Friday, November 19, 2004
Rock Creek Park, Northeast DC
A knob of wood was pressing into the small of her back. A slight irritation, nothing more, but she could feel it through the layers of fabric. Real. Tangible. Solidly part of the world.
She shifted slightly, alleviating the pressure a little without losing her seat in the crook of pine branches. A fall from this height certainly wouldn’t do her any harm, but might attract unwanted attention. Not that there was anyone around in the park at this hour, but better to be safe than sorry.
“Olly olly ox-in-free… Won’t you come out and play with me?”
Frowning, she held up her right hand, turning it over and back in front of her. It was pale, the veins standing out in stark relief against her skin, but it was definitely solid. She concentrated her will, trying to duplicate the actions of their strange visitor, but her hand remained stubbornly corporeal, with the rest of her.
How had he known she was there?
He was learning from us. Claws, speed, even my ability to travel on the astral plane.
“There’s a cord, a silver cord. Maybe I should cut it? Snip snip! Little spirit, floating away…”
“That wouldn’t be very polite.”
“No, but neither are so many things your kind does…”
“There are degrees of evil. Wouldn’t you rather focus on the worst of the worst?”
“Oh so you’re one of the good guys, are you? So noble, fighting for the light...”
“Sometimes. It’s complicated.”
Complicated. Understatement of the year. Was she one of the good guys? Was there even such a thing as good and evil? Such absolutes were as naïve as his belief that he could rid the world of their stain. Crunch all you want, we’ll make more… Morality was fluid, changeable. Always accounting for circumstances.
“Who are you?”
”Lazarus. It seemed as good a name as any.”
“Where are you from?”
”I don’t remember…”
He’d seemed so sad, for a second. Confused and lost. But dangerous, like an injured animal that would strike even at the hand attempting to help it. And then he had laughed, and even the memory of that sound made her shudder. He looked right at me. I wasn’t even really there, but somehow he looked right at me.
“Won’t you show yourself?”
“I’d really rather not, thanks.”
But she’d been so tempted. She wanted to speak with this creature, to understand what he was and why he was there. Not her typical kill first, leave someone else to search for answers later modus operandi.
“I can’t stop. Can’t rest, until all are destroyed.”
“You have a choice. You could stop, leave this place.”
“No… I can’t. I have no choice.”
“There is always a choice.”
But was there? It was a belief she held so close to the core of her being – that no matter how hopeless the situation, one always had free will. The options might not be good ones, but there was always a choice.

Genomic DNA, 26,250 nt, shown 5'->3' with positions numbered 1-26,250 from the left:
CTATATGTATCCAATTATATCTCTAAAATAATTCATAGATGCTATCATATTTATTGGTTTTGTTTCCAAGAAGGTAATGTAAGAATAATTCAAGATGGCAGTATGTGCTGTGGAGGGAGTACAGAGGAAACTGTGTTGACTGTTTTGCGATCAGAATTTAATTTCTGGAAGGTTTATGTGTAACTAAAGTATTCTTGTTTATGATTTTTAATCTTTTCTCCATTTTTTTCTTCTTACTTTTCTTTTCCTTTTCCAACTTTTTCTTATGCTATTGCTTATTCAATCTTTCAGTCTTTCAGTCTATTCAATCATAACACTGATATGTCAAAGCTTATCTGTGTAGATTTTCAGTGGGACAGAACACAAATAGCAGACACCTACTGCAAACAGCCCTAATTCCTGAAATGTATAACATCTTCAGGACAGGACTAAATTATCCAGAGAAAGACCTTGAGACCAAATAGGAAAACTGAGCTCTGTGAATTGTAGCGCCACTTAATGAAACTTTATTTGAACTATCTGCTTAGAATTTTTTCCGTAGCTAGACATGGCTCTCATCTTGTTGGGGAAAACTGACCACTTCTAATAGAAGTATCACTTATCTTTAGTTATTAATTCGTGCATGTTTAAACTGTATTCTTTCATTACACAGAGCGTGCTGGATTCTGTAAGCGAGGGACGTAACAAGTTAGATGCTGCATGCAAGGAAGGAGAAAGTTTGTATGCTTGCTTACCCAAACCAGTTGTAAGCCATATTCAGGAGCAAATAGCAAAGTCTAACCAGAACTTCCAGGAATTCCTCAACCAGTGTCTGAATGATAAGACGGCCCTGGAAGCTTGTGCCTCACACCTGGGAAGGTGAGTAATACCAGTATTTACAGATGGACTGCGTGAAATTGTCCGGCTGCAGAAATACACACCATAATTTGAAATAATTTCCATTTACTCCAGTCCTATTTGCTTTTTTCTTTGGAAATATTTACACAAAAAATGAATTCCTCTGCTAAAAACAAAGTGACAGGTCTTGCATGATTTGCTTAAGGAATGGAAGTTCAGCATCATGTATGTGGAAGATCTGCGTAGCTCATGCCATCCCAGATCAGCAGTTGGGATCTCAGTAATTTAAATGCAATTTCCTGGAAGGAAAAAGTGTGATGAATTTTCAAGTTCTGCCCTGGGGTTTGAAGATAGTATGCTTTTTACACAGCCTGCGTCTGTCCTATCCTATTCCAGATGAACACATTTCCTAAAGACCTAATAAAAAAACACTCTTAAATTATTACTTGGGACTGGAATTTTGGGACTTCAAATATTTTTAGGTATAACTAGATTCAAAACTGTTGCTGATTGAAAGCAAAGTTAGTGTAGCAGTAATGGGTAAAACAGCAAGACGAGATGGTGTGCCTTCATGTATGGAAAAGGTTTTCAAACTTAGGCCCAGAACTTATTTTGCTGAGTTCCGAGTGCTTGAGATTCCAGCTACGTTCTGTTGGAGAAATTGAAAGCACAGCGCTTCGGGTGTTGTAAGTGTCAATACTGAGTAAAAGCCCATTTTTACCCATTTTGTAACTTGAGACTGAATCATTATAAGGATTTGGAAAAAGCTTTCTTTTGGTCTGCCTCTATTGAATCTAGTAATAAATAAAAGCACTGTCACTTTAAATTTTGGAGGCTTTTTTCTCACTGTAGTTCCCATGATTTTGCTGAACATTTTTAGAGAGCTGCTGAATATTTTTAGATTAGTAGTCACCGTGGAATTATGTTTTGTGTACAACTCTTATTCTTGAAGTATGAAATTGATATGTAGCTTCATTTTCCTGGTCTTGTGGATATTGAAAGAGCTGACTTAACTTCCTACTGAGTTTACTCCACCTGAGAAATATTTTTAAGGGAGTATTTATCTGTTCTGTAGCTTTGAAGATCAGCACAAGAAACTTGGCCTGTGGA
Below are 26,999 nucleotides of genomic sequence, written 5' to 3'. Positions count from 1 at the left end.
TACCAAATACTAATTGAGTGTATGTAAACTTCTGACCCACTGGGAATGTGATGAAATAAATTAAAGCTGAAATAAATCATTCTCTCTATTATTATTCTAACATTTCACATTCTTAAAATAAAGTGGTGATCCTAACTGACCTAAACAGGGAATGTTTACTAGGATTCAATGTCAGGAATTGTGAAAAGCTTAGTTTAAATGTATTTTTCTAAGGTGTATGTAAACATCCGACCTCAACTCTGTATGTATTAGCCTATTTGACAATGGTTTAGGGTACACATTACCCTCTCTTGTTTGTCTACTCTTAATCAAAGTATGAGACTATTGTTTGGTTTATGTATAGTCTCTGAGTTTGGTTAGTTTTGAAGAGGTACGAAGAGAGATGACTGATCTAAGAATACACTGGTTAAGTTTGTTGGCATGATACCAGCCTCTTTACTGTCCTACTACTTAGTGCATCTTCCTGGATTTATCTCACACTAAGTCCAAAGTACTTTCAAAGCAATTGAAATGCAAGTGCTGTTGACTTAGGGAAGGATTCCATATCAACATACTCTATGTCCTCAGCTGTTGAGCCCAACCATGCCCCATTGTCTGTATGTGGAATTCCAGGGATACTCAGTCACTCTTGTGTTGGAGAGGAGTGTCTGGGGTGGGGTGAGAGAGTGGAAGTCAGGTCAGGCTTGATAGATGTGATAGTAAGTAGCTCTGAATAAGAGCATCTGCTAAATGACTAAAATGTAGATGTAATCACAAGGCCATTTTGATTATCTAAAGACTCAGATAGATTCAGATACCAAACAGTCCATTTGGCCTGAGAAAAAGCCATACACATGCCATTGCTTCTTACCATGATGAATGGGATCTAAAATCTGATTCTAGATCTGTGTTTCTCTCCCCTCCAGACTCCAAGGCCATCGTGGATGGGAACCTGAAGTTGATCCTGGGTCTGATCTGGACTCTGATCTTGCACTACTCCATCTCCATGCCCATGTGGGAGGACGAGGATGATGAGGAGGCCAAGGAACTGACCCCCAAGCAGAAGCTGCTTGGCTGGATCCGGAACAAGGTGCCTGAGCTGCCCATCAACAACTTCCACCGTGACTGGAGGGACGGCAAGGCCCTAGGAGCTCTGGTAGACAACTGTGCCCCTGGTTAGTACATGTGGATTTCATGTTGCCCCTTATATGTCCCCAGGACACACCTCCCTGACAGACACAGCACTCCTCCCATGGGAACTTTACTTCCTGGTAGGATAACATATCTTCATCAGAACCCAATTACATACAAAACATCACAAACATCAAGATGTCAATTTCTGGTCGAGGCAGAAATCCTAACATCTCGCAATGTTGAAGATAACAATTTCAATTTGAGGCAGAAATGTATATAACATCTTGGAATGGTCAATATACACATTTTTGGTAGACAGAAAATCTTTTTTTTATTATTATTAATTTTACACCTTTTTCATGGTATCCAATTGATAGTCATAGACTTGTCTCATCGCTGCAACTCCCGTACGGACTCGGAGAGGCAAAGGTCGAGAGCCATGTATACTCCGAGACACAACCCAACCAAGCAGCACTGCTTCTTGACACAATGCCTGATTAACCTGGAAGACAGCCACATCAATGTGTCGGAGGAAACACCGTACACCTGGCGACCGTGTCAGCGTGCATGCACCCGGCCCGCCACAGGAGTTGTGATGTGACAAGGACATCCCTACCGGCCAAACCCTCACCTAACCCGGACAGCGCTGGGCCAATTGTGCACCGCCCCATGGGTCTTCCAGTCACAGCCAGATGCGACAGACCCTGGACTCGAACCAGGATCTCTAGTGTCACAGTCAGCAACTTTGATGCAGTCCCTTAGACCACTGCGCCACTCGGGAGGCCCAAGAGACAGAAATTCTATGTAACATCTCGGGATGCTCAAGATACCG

“I am the tool of something greater.”
“I don’t know…”
Some ancient elder, awakening from slumber? A sect of mortal hunters? The city itself? So many questions, and she didn’t think he knew the answers himself. He was like a newly embraced childe, left to stumble through self-discovery or perish in the attempt. Survival of the fittest. Remembering those first terrifying and confusing nights of her own existence, she thought perhaps she understood how he felt.
“An accord then?”
“I’ll be here in this building tomorrow at midnight. Come back and talk with me again?”
“I’ll be there.”
Abigale, this is quite possibly one of the stupider plans you’ve had. She shook her head, laughing ruefully. And you’ve had some monumentally stupid plans in your time… But it felt right. Somehow she knew that this wasn’t an issue that could be solved by the great smashing hammer of elder doom that was Dean and his court. She’d be there, and she’d be there alone.
Who knows, maybe I’ll actually do something right for a change. Stranger things have happened…
The waxing crescent moon smiled benignly at her from between silver-edged clouds, beyond the needles of the pine tree. She shifted her weight again, finding a position that was both comfortable and secure, and closed her eyes. The world was solid around her – the rough bark of the pine branches beneath her, the sharp tang of sap, the brush of needles like soft fingertips. And then it was gone, faded into a shadow, the memory of existance, and she was floating, free, bound only by her imagination.
The silver cord played out behind her like the thin tail of a comet.